In the wake of Dwyane Wade’s return to the Miami Heat, Stephen A. Smith said that “he never should’ve left.”
But from a basketball perspective, maybe it’s for the best that Wade left. Walk with me on this argument.
Going into the summer of 2016, the Heat found themselves one win away from the Eastern Conference Finals. But Chris Bosh had just suffered his second round of blood clots, and Wade and Hassan Whiteside were impending free agents. Riley said that re-signing Whiteside was his No. 1 priority. Although the Heat offered Wade a two-year, $41.5 million deal — all of the Heat’s remaining cap space after signing Whiteside — Riley could’ve made re-signing Wade his top priority. He didn’t. Riley could’ve offered Wade a third year in his contract after signing Whiteside, but didn’t.
Wade texted reporter Ethan Skolnick that the Heat didn’t fight to keep him. Dan LeBatard agreed, saying that Riley could’ve kept Wade if he really wanted. And why didn’t Riley want Wade at that high price tag? Because he was afraid of what exactly happened — that the 2006 NBA Finals MVP would continue to decline. The Heat wouldn’t be good enough to contend with the LeBron James-led Cleveland Cavaliers, and Wade’s high salary would prevent them from finding and keeping new franchise cornerstones.
Riley saw what the Los Angeles Lakers did with Kobe Bryant — keeping him in a Lakers jersey his whole career, sure, but preventing them from building a new team. Barring a late-season tear, the Lakers will miss the playoffs for the fifth straight year. Prior to their current playoff drought, the Lakers had missed the playoffs five times in total. Riley saw what he did in 2005 — when he made a monumental mistake and gave a rapidly declining Shaquille O’Neal a five-year, $100 million contract that hurt Miami’s ability to make the most of Wade’s prime years.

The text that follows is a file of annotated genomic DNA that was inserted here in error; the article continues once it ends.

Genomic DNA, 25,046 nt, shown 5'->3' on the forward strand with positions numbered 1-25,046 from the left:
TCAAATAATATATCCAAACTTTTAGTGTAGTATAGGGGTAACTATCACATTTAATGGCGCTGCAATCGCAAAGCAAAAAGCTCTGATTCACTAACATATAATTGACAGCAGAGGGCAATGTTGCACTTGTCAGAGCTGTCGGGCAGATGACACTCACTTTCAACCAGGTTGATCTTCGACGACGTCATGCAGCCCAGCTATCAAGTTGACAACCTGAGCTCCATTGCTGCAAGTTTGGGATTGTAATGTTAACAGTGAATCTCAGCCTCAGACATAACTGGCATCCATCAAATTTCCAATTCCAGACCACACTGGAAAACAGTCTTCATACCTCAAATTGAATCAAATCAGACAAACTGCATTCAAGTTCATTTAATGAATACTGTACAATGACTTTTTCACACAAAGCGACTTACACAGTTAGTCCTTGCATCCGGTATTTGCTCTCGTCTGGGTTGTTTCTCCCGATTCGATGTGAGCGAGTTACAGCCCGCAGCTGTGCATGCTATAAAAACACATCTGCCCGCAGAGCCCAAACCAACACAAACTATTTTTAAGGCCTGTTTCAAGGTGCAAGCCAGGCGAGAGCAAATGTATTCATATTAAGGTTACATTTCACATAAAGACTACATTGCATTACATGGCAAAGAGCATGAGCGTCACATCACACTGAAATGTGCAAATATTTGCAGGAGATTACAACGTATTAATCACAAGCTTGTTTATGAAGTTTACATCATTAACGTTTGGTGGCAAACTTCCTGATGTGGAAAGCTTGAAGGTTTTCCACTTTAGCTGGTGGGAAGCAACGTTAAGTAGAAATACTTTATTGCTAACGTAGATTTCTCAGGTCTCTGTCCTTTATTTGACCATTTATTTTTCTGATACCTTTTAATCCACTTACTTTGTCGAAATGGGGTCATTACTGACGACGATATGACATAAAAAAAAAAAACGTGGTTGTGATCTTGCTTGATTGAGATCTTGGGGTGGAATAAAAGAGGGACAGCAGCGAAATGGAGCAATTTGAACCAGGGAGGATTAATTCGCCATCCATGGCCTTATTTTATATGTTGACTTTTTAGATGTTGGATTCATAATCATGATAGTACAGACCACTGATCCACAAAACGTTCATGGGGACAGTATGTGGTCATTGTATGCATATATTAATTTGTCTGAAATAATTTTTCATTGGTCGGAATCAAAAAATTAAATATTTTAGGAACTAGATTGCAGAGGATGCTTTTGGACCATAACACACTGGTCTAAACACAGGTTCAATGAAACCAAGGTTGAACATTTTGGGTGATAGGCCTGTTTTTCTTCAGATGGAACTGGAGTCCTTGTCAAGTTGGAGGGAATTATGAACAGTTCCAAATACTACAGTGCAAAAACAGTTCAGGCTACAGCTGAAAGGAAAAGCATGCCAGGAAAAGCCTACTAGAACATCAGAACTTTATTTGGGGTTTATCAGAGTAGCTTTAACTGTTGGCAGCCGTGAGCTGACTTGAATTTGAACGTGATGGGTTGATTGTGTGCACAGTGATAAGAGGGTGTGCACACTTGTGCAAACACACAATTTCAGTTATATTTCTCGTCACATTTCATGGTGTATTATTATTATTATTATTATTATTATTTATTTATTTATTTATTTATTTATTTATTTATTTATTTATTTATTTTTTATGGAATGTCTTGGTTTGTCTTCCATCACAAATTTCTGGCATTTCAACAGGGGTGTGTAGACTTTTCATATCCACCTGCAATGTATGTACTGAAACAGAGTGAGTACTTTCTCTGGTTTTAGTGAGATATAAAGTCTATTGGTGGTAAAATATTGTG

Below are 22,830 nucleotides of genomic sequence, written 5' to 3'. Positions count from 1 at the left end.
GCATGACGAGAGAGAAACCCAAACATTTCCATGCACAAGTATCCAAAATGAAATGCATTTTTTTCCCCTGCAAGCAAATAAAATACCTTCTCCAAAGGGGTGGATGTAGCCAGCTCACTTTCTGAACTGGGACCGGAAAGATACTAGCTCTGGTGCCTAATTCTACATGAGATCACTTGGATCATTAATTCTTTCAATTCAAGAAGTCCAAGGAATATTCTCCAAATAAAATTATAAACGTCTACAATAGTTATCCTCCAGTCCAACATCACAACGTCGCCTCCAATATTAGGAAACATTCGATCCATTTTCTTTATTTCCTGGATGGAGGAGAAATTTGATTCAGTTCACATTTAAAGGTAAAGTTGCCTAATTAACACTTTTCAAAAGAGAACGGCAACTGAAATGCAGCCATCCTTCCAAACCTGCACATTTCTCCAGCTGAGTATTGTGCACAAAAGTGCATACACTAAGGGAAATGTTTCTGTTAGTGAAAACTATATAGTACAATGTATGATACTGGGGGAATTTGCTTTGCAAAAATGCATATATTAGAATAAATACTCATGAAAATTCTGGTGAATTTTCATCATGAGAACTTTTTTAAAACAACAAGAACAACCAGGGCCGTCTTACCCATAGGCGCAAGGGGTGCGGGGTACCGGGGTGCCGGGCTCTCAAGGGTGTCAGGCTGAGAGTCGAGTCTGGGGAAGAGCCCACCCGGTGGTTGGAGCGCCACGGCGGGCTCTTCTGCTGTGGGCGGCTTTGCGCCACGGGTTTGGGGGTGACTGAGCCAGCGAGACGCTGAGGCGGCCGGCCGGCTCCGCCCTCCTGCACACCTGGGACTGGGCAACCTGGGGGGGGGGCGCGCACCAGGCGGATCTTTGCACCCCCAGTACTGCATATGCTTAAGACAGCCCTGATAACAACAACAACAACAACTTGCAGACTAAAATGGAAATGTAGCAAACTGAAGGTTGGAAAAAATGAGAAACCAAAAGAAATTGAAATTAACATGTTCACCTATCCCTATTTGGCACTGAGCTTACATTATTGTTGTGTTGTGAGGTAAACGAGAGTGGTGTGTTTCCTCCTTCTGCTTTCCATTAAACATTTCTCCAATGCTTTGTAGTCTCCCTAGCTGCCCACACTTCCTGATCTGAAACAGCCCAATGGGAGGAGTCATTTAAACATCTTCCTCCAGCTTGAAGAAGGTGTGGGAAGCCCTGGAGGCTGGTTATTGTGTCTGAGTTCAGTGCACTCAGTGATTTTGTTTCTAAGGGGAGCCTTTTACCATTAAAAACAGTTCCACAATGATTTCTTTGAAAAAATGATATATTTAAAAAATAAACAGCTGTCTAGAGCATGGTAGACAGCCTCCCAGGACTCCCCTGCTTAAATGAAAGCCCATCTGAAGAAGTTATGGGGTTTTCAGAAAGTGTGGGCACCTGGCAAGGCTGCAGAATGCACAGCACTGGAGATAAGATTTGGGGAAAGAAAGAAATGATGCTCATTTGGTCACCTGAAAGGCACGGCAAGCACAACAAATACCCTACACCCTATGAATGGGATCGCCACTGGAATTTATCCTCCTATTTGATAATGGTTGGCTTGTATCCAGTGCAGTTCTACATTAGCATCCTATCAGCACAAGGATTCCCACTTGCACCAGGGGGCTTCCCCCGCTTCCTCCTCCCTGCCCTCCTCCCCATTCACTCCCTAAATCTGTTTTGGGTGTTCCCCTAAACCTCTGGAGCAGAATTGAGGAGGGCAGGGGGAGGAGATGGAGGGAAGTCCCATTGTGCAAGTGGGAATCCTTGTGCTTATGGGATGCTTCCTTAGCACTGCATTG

Wade had already showed signs of his decline — even when he showed flashes of brilliance, like vanquishing the Charlotte Hornets in the first round of the 2016 playoffs. After shooting close to 50 percent from the field for several years, Wade was down to 45.6 percent in 2015-16. His blocking ability, a skill he developed thanks to his athleticism and timing, diminished.
One-and-a-half years after the relationship between Wade and Riley was “in tatters” according to LeBatard, the two are back together. And it fits from both a basketball and a sentimental, nostalgic standpoint. Wade will play 25-30 minutes per game, helping Miami’s second unit as he did last night. His scoring and passing ability will bail the Heat out in clutch situations. He’ll mentor Josh Richardson, a player some within the Heat organization think can become a two-way star. Wade is the best player in franchise history, but he knows now — in a way that he might not have had the Heat given him a gargantuan contract in 2016 — that Richardson and Bam Adebayo are the future cornerstones of this franchise.
Should Wade have left? Maybe it was best for both sides — for Wade to experience his tumultuous stops in Chicago and Cleveland to appreciate his time in Miami, for the Heat to move on from tying up their salary cap space in a declining Wade and an inactive Bosh — to have a brief parting. But it feels good to now have Wade back in a Heat uniform, just as it felt good to have Alonzo Mourning end his career in Miami.